1944 World War II: Various:

[See: Wunderwaffen: Hitler's Deception and the History of Rocketry.]

Western Front: This day's Magic summary contains a dispatch from Baron Oshima in Berlin, informing his home office of recent information received from Reich Under Secretary von Steengracht, who says that the Germans are considering a withdrawal to the east-central part of France:

Such a withdrawal would cause Germany to lose her Atlantic submarine bases and would be a drastic measure; however, Germany's most important aim now is to maintain control of the launching sites for the V-1 and also for the V-2. The V-2 is expected to be used shortly. Although details about it are not known, it is said that its effectiveness is about ten times that of the V-1 and that sufficient supplies have already accumulated to make continuous firing possible. (Lee)

The Red Army crosses the Carpathian mountains and advances into central Rumania:

Nearly all pre-war Russia had now been liberated. On the 1st, the Polish Home Army launched the Warsaw Rising against their German oppressors. With little help from outside, least of all the Russians, the fight went on through August and September 1944 until the Poles were finally crushed with great brutality. Around 200,000 died by the time the survivors surrendered on 2nd October 1944. Further south the Russians gained a bridgehead over the River Vistula and their forward lines ran along much of the length of the Carpathian Mountains by month's end.

Death: Georg von Boeselager: German nobleman. Along with his brother Philipp von Boeselager, he participated in the 1944 July 20 Plot to assassinate Adolf Hitler. Boeselager made plans to assassinate Adolf Hitler during the Fuehrer's visit to Army Group Center HQ in Smolensk on March 13, 1943. Though having distinguished himself in combat on the Eastern Front, and having been awarded the Knights Cross with Oak Leaves, Boeselager claimed he was not up to the task of assassinating Hitler on his own. He volunteered to lead his cavalry regiment to storm the Wolf's Lair and dispose of Hitler in that fashion, however, repeated attempts by Tresckow to get Boeselager's regiment transferred to Rastenburg met with failure. Returning to the front after the failed plot, Boeselager was killed in action against a heavily fortified Russian position on this day. On August 29, he was posthumously promoted to full colonel and awarded the Knight's Cross with Oak Leaves and Swords. Philipp von Boeselager: "We were convinced that even if July 20 had been successful, we would have been hanged because the mass of Germans believed Hitler. They would have said: ’If Hitler was still alive, we would have won the war.' "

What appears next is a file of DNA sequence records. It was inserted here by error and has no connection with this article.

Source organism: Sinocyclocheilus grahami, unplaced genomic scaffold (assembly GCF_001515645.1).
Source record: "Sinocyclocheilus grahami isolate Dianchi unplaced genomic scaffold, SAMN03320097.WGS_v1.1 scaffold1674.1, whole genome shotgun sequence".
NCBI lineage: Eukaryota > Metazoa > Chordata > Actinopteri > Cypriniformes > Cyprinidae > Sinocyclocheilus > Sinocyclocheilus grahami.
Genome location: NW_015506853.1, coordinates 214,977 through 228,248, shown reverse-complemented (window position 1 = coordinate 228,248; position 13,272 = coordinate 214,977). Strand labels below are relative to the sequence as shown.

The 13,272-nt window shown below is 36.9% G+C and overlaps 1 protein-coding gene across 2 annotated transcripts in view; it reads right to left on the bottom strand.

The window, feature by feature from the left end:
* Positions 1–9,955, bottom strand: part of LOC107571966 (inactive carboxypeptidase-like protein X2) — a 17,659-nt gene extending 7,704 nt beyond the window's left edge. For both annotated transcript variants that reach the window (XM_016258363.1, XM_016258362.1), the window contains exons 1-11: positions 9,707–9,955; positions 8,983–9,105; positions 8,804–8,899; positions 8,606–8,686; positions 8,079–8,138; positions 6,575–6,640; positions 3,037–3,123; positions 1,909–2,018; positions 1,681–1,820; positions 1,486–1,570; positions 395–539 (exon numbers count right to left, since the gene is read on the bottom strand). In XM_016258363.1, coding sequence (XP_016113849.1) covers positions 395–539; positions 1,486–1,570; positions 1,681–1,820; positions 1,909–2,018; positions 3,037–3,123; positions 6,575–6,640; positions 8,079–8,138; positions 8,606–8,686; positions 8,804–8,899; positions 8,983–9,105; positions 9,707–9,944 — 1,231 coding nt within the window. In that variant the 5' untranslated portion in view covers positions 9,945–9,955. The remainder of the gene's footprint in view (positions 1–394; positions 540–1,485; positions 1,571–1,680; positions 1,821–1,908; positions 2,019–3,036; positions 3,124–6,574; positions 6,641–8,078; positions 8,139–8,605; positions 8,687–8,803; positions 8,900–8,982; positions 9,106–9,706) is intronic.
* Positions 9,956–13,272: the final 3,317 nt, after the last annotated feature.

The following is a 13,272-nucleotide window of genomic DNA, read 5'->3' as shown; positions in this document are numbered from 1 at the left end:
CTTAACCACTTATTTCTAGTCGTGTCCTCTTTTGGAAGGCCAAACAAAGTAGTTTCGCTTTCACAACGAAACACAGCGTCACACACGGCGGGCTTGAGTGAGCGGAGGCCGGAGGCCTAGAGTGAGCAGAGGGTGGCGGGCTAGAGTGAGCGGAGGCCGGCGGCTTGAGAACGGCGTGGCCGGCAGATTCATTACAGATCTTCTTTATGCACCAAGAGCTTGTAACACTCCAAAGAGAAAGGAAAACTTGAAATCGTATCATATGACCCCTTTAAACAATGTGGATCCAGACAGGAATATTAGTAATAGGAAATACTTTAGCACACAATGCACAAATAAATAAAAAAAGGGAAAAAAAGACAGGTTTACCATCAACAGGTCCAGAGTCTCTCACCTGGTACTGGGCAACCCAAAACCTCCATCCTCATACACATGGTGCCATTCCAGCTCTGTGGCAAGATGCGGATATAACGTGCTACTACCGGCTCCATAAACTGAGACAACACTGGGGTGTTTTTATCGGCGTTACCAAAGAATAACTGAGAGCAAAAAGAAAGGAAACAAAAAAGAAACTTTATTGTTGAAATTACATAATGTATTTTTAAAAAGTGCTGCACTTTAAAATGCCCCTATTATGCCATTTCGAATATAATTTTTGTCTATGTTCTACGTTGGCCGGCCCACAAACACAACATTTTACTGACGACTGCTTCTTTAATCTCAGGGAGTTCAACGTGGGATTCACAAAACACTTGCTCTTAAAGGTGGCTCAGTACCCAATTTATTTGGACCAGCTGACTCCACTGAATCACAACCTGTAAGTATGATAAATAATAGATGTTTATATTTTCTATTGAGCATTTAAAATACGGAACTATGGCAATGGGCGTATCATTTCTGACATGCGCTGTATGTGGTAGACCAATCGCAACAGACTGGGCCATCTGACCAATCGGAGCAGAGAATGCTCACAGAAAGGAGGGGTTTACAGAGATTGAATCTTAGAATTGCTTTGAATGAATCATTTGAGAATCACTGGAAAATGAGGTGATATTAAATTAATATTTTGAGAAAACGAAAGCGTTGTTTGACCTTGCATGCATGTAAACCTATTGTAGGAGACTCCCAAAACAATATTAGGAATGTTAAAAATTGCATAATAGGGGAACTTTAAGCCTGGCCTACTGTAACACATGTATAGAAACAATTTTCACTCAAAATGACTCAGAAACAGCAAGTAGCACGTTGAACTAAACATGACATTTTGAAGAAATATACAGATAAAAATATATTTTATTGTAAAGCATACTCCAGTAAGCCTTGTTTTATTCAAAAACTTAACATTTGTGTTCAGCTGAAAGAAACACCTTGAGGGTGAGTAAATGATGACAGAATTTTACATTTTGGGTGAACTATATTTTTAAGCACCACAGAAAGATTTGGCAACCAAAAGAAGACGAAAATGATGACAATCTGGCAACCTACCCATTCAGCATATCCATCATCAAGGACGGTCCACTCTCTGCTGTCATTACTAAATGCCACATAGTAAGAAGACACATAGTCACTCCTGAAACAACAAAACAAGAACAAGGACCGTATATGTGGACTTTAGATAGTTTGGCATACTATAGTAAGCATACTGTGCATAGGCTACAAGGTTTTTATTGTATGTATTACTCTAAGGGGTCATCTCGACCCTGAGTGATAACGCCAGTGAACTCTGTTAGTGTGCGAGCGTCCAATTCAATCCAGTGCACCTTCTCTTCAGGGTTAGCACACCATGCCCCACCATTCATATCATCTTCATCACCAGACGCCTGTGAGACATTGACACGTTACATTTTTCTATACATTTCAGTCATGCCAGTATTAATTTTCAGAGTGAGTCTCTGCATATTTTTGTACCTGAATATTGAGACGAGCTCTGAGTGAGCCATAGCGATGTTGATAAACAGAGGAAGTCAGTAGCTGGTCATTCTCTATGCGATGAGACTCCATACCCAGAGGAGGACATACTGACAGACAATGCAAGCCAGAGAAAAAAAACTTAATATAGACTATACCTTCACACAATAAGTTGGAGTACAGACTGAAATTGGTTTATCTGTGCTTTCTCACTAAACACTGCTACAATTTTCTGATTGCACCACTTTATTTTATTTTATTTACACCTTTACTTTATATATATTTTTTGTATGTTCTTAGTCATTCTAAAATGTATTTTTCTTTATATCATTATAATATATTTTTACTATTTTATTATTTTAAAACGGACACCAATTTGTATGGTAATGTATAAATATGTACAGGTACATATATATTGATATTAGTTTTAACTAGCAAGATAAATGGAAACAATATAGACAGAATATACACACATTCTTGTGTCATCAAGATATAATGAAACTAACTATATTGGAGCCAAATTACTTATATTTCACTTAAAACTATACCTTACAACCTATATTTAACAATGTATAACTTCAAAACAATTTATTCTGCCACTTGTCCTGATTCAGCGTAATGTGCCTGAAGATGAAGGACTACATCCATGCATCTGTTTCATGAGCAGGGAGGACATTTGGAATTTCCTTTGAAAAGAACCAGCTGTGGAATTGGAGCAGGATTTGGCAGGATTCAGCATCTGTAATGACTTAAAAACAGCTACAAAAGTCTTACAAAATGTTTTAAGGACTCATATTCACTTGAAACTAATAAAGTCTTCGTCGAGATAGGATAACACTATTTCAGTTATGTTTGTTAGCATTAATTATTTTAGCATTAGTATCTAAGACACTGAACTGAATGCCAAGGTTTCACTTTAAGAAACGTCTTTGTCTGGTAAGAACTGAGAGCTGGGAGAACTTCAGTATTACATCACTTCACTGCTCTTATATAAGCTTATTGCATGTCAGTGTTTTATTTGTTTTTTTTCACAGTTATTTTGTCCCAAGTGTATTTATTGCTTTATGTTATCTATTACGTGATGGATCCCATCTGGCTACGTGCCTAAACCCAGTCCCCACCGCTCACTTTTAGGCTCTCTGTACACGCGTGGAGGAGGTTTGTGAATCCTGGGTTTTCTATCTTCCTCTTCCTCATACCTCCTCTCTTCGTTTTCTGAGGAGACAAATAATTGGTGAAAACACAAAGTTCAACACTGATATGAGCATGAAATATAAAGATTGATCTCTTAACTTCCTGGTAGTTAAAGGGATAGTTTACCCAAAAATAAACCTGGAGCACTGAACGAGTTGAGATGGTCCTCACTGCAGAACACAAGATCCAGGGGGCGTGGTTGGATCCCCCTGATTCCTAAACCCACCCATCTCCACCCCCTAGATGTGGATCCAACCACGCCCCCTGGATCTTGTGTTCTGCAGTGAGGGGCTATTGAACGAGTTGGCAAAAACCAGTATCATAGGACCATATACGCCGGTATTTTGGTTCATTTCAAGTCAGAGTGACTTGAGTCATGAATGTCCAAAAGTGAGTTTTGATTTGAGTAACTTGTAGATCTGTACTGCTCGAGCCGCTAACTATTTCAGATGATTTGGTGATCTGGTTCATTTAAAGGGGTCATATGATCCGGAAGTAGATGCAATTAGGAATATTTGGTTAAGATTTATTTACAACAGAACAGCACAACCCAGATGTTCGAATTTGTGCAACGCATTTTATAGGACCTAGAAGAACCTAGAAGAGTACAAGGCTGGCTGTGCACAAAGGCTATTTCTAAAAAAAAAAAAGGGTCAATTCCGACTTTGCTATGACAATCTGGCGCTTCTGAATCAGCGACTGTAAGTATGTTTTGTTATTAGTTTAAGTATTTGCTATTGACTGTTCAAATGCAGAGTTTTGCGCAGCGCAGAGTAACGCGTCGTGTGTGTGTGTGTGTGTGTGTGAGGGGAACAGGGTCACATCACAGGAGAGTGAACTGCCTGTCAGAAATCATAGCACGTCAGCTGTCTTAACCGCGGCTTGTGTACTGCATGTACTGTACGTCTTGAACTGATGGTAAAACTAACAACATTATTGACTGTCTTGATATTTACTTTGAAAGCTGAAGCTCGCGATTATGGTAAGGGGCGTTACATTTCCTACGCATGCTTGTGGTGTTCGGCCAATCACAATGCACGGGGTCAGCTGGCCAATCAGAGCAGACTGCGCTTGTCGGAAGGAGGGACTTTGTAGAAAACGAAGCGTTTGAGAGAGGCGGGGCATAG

1945 World War II: Various:

The Allied fleets anchor in Tokyo Bay:

The entry of the US Navy into Tokyo Bay is a popular and lively topic of discussion among WW II Navy vets. If we listen to all the sea stories, every ship was 'first into Tokyo Bay.' This is somewhat of a physical impossibility. Units of the US 3rd Fleet (including the USS Boston CA69) and British Pacific Fleet actually entered Sagami Wan on this day, west of Miura Hanto. Tokyo Bay is northeast of Miura Hanto. To a sailor unfamiliar with the area, entering Sagami Wan could be easily mistaken for entering Tokyo Bay. Combine this with the passage of fifty five years and you have the opportunity for some distortion of fact. The first Allied ships entered Tokyo Bay proper on August 28.

B-29 Superfortress bombers begindropping supplies into Allied prisoner of war camps in China:

At the end of the war over six million Japanese were scattered throughout the islands in the Western Pacific and on the Asiatic mainland. Their repatriation became one of the major problems confronting General MacArthur. Their early return to Japan was desirable for purely humanitarian reasons as well as for the purpose of easing the economic burden of the liberated countries. In addition, there were approximately 1,170,000 aliens in Japan, many of whom had been forcibly removed from their homelands. Early in September 1945 a large number of these displaced persons flocked to ports in southern Honshu and Kyushu, hoping thereby to obtain preferential treatment for their repatriation. This influx resulted in congestion and created health and sanitation problems.

1946 Nuremberg Tribunal: Two Hundred and Twelveth Day.

Dr. Hans Laternser (Counsel for the General Staff and High Command of the German Armed Forces):

It has happened more than once in the history of nations that After a war the military leaders of the defeated party were brought to trial. If the defeated war leaders or generals could not be reproached with ineptitude or negligence of their military duties, they were suspected of treason, of pursuing political aims, or they were accused of infringing the rules of warfare or the limitations of their military powers.